I don’t think the principals involved had enough collective brainpower to pull off what could have been “the perfect crime.”  And assuming the girl was murdered, it would have been the perfect crime, if only Mommy Dearest had enough sense to not be seen in bars looking like she’s celebrating.  Or come up with some kind of marginally plausible story to explain her daughter’s disappearance… 

I agree that the “swimming accident” story is bogus and completely unbelievable.  But perhaps it was some other accident, like one where the mother wasn’t so uninvolved?  Perhaps she was hung over one morning and Caylee wouldn’t stop squawking, so she put some tape over her mouth.  And maybe the kid had a stuffy nose and suffocated when Mommy fell back to sleep.  It’s feasible that the mother might panic and in a fit of self-preservation, attempt to make it all go away.  To me, I think something like that is more likely than either the prosecution or defense’s stories, but I’ll be the first to admit… I don’t know.  And neither does anyone else unless they were there.

Perhaps she could have been charged with child abuse, or negligent homicide, or what have you, but I don’t see where you convict and sentence someone to death for an accident born out of stupidity.

Like I said, I don’t have the answers.  This story is a tragedy all the way around.  Maybe the American Greek Chorus will get their closure when karma comes around and bites Ms. Anthony in the near future.

I don’t see her living another 5 years.  Face it; her life is over.  She’s a high school dropout with no particularly marketable skills, so with this kind of rep, she’s practically unemployable.  Even Vivid Video pulled their offer to put her in a porno. 

Maybe she’ll take up with some fame-hungry dude that thinks he can “straighten her out” with the back of his hand and before long, she’ll be the one in the trunk of a car.

Personally, I think one of those nuts that thinks killing abortion doctors is a good idea will take a shot at her.  If neither of those happens, I think she’ll be dead from drugs, alcohol or her own hand. 

Either way, Casey Anthony received a life sentence and a death sentence at the same time…

It seems to be the same sentence that little Caylee got as well.  May she rest in peace.


25 comments:

  1. I really like your take on this. I will say tho, after hearing some of the jury, that they were scared. Well, hell, I would be scared too. But you would have seen me hold out for a hung jury. That way, the prosecution could have come up with a better case.

    I like your reasoning a ton. It will be interesting to see what road she takes.

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  2. I agree with you on most of it as well. I have a post coming next week about this very same thing. I just haven't had time to write it.

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  3. You pretty much wrote what I'm thinking about this whole thing! It truly is a tragedy what happened, but how does it affect any of our lives?? Our country is on the verge of defaulting it's debt for the first time in history yet the American public is more concerned(obsessed) with this? Great post man, I'm sharing this!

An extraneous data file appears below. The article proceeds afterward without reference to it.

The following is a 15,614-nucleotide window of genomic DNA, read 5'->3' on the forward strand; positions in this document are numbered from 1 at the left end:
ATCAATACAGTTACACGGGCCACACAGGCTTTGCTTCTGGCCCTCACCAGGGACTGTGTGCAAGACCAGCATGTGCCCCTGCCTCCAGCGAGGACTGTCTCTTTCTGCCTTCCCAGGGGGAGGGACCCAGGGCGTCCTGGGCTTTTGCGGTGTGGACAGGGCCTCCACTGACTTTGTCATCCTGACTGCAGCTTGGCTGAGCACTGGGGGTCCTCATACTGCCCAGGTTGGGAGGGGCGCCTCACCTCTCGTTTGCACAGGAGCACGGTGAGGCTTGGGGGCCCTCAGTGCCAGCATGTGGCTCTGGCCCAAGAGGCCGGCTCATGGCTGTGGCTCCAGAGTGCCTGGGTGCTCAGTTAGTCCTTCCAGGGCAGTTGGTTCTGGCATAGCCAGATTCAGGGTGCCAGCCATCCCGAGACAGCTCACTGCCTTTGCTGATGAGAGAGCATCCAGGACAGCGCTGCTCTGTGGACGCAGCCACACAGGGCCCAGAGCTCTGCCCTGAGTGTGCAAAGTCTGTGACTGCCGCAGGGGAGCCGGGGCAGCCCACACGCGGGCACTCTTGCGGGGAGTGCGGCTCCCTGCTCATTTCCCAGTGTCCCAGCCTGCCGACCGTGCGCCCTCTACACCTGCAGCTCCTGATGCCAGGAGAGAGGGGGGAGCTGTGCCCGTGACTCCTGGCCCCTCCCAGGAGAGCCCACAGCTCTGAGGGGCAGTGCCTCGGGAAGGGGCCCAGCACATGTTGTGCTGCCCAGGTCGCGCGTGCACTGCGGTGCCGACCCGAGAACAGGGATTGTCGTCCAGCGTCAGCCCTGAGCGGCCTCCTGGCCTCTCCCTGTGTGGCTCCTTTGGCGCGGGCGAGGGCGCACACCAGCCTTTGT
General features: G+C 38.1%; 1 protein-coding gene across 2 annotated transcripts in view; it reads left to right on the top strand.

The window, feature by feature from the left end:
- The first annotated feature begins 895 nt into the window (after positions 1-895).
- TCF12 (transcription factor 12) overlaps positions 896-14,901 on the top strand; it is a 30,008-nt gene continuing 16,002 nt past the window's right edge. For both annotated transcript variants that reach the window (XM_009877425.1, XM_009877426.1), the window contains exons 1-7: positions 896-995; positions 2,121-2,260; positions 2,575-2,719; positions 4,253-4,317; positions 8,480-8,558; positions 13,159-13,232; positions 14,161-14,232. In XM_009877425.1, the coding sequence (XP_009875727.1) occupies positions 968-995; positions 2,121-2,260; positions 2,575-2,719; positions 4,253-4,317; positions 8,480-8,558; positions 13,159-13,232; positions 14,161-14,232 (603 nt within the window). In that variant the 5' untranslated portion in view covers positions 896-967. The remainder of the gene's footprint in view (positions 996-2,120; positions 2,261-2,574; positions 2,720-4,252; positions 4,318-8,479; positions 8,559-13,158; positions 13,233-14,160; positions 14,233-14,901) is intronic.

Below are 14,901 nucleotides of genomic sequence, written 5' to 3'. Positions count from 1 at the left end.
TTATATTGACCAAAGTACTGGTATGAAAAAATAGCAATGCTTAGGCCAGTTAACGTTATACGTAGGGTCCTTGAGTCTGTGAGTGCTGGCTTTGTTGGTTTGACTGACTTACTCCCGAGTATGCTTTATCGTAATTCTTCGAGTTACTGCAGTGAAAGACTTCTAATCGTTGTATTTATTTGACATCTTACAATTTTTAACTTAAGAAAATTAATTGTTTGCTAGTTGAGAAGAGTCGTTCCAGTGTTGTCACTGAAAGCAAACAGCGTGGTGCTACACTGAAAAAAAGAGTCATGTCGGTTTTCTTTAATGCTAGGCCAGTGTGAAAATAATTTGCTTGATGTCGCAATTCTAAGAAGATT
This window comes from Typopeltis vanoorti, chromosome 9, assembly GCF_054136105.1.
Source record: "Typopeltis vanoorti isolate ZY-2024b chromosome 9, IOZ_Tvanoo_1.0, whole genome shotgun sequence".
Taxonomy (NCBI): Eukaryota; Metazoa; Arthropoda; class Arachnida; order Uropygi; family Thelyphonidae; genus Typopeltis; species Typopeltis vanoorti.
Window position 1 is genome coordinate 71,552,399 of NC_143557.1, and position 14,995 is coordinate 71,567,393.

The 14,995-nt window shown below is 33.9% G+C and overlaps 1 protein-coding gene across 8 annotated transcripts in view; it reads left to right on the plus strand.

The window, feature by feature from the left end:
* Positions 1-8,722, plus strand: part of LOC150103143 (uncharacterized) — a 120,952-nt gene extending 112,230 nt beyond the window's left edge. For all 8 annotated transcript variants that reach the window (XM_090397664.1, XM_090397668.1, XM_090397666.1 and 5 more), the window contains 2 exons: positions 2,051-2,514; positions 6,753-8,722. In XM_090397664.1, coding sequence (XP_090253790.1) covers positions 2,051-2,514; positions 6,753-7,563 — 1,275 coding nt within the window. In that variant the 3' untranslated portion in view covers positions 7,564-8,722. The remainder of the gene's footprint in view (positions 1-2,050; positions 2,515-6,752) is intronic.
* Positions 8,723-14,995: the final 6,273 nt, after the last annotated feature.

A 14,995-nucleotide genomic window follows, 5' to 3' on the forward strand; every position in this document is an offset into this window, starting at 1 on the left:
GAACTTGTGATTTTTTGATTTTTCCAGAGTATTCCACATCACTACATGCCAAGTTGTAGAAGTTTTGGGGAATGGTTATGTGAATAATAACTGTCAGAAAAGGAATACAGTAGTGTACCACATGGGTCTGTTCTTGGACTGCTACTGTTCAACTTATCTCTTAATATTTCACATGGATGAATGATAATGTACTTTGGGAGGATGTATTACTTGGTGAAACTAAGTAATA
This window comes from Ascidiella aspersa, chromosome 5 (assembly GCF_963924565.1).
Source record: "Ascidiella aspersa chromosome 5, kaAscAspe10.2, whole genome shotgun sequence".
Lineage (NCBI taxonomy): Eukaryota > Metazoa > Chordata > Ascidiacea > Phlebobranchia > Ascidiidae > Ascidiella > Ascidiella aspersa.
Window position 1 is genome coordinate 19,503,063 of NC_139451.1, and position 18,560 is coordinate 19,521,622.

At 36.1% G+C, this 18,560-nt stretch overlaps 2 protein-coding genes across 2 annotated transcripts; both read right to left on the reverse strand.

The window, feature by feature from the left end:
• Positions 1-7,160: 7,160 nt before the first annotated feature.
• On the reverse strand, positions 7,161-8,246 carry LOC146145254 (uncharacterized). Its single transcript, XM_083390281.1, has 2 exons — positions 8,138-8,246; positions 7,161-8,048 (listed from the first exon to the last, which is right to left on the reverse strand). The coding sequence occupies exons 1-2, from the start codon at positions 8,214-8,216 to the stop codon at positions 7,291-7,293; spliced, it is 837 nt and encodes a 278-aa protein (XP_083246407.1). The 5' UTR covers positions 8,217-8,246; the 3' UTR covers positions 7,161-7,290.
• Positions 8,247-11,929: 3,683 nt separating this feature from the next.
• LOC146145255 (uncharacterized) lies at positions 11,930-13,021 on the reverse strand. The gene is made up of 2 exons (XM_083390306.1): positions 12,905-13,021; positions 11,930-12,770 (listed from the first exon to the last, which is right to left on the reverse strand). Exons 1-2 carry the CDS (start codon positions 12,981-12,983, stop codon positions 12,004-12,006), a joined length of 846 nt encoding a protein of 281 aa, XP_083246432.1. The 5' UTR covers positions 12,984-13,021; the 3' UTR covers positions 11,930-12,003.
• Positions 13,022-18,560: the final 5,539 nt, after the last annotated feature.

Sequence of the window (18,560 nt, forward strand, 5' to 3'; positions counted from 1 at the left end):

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  4. Dazee,
    I can see why only one juror spoke out after the trial (and one alternate.) I mean, they wanted to come back with a guilty, but the prosecution just didn't prove the case. And that's the rub... they have to PROVE it.

    Also, you have to consider the judge's instructions to the jury. I didn't see a record of what he told them, but he basically tells them how to find, based on what they think of the evidence and testimony. So I don't see anywhere that the judge or jury were derelict in their duties. Just one of those things... The prosecution can't just conjure up evidence... (Well, maybe in Texas... sorry Trash.) Perhaps they should have taken the political hit and went for lesser charges, based on what they could prove.

    Trash,
    I'm sure you do... I know how you are with crimes against kids.

    This is actually a rarity for me... getting a post out while the topic is still hot. Was fortunate that I was fishing for a subject today.

    Virgil,
    It doesn't affect our lives at all; it just feeds our voyeuristic tendencies and our habit of getting into other people's business.

    Meanwhile, the powers that own the media outlets (and the politicians that protect their interests) know that if we're preoccupied with sensationalistic cases like this, we're not watching them as they carve up this country's riches among themselves.

    And share away! I'll take all the help I can get!

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  5. I've had the same thoughts about it. Without being able to prove how Caylee died, it is almost impossible to prove murder. If they had charged her with something that was regarding the disposal of the body, which they could have, they might have had more time for her.

    In the meantime, this is our justice system. I've heard it compared to the O.J. trial. There was some good that came out of that trial though. The Innocence Project has been responsible for the release of over 200 wrongfully convicted people. It was started by Barry Scheck who was on O.J.'s team.

    I'm sure something good will come of this.

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  6. What a wonderful analysis of the entire situation and our psyche! If she does do any jail time, I'm comforted in the thought inmates do have a level of conscience and will be so hard on her!

    The entire deal, with people's fascination, is just a sad-sad story...